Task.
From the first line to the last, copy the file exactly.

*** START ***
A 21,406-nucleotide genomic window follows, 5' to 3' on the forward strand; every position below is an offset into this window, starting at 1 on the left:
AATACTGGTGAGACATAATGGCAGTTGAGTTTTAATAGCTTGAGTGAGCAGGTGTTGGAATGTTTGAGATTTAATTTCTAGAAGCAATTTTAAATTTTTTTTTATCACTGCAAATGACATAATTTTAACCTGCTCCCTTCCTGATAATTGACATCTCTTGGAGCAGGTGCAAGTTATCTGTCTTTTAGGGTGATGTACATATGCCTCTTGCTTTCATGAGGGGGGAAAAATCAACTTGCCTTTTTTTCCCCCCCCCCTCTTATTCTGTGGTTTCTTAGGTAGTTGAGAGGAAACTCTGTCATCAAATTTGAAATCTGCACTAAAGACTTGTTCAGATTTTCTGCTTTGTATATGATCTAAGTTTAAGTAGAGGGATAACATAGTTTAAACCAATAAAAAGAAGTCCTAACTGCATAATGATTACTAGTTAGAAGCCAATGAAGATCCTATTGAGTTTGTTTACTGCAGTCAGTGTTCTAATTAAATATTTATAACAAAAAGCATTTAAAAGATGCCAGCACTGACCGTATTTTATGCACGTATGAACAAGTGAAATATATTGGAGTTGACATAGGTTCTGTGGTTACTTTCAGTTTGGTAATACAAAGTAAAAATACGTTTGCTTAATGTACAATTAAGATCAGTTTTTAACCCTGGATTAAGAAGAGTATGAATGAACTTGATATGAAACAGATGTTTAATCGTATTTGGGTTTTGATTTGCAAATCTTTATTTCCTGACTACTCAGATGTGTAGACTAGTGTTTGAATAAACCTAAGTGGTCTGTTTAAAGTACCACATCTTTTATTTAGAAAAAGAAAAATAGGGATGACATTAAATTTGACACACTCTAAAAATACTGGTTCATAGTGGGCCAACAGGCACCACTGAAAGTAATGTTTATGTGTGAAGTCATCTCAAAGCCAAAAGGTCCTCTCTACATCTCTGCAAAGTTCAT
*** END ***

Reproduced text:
A 21,406-nucleotide genomic window follows, 5' to 3' on the forward strand; every position below is an offset into this window, starting at 1 on the left:
AATACTGGTGAGACATAATGGCAGTTGAGTTTTAATAGCTTGAGTGAGCAGGTGTTGGAATGTTTGAGATTTAATTTCTAGAAGCAATTTTAAATTTTTTTTTATCACTGCAAATGACATAATTTTAACCTGCTCCCTTCCTGATAATTGACATCTCTTGGAGCAGGTGCAAGTTATCTGTCTTTTAGGGTGATGTACATATGCCTCTTGCTTTCATGAGGGGGGAAAAATCAACTTGCCTTTTTTTCCCCCCCCCCTCTTATTCTGTGGTTTCTTAGGTAGTTGAGAGGAAACTCTGTCATCAAATTTGAAATCTGCACTAAAGACTTGTTCAGATTTTCTGCTTTGTATATGATCTAAGTTTAAGTAGAGGGATAACATAGTTTAAACCAATAAAAAGAAGTCCTAACTGCATAATGATTACTAGTTAGAAGCCAATGAAGATCCTATTGAGTTTGTTTACTGCAGTCAGTGTTCTAATTAAATATTTATAACAAAAAGCATTTAAAAGATGCCAGCACTGACCGTATTTTATGCACGTATGAACAAGTGAAATATATTGGAGTTGACATAGGTTCTGTGGTTACTTTCAGTTTGGTAATACAAAGTAAAAATACGTTTGCTTAATGTACAATTAAGATCAGTTTTTAACCCTGGATTAAGAAGAGTATGAATGAACTTGATATGAAACAGATGTTTAATCGTATTTGGGTTTTGATTTGCAAATCTTTATTTCCTGACTACTCAGATGTGTAGACTAGTGTTTGAATAAACCTAAGTGGTCTGTTTAAAGTACCACATCTTTTATTTAGAAAAAGAAAAATAGGGATGACATTAAATTTGACACACTCTAAAAATACTGGTTCATAGTGGGCCAACAGGCACCACTGAAAGTAATGTTTATGTGTGAAGTCATCTCAAAGCCAAAAGGTCCTCTCTACATCTCTGCAAAGTTCAT